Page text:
Although the exact mechanisms are not currently known, there appears to be a mixture of many mechanisms that contribute to early muscle size and strength gains when oxygen is reduced in the working limb. 


BFR requires a tourniquet to be placed on a limb. The cuff needs to be tightened to a specific pressure that occludes venous flow while still allowing partial arterial flow. 

Simple pieces of equipment such as surgical tubing or elastic straps have been used in gym settings to achieve this result. (3)  These are not advisable as you are unable to monitor the amount of blood flow occlusion. A thin diameter may also cause too much local pressure and result in tissue damage or nerve damage 


A wide cuff width of at least 5cm is recommended. Modern cuffs are shaped to fit the natural contour of the arm or thigh with a proximal to distal narrowing.  The length of the cuffs should be long enough to fully surround the limb but not so long that there is a lot of excess material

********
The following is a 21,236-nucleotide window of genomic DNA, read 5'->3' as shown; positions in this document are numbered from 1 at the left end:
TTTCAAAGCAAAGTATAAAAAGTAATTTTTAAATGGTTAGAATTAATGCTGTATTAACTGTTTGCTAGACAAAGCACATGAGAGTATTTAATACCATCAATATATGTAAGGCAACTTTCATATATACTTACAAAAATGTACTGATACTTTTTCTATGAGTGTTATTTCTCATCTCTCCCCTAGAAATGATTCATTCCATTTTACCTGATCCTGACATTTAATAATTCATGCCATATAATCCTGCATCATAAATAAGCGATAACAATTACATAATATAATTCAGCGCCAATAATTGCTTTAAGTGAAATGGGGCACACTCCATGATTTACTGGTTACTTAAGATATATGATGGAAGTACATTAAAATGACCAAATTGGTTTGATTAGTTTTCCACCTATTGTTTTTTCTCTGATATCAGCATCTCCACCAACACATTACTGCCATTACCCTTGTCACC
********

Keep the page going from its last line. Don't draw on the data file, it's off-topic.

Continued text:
There are different methods to determine proper BFR cuff pressures.

A Doppler ultrasound can be used to determine the blood flow to the limb. The cuff is inflated to a specific pressure where the arterial blood flow is completely occluded. This is known as limb occlusion pressure (LOP) or arterial occlusion pressure (AOP). The cuff pressure is then calculated as a percentage of the LOP, normally between 40%-80%. 

Using this method is preferable as it ensures patients are  exercising at the correct pressure for them and the type of cuff being used. It is safer and makes sure that they are exercising at optimal pressures, not too high to cause tissue damage and also not too low to be ineffective. (4)

The pressure of the cuff depends upon the width of the cuff as well as the size of the limb on which the cuff is applied. 

The key to BFR is that the pressure needs to be high enough to occlude venous return and allow blood pooling but needs to be low enough to maintain the arterial inflow. Perceived wrap tightness, on a scale of 0-10 has also been used to conduct BFR training. Wilson et al (2013) found that a perceived wrap tightness of 7 out of 10 resulted in total venous occlusion but still allowed arterial inflow. (5,6)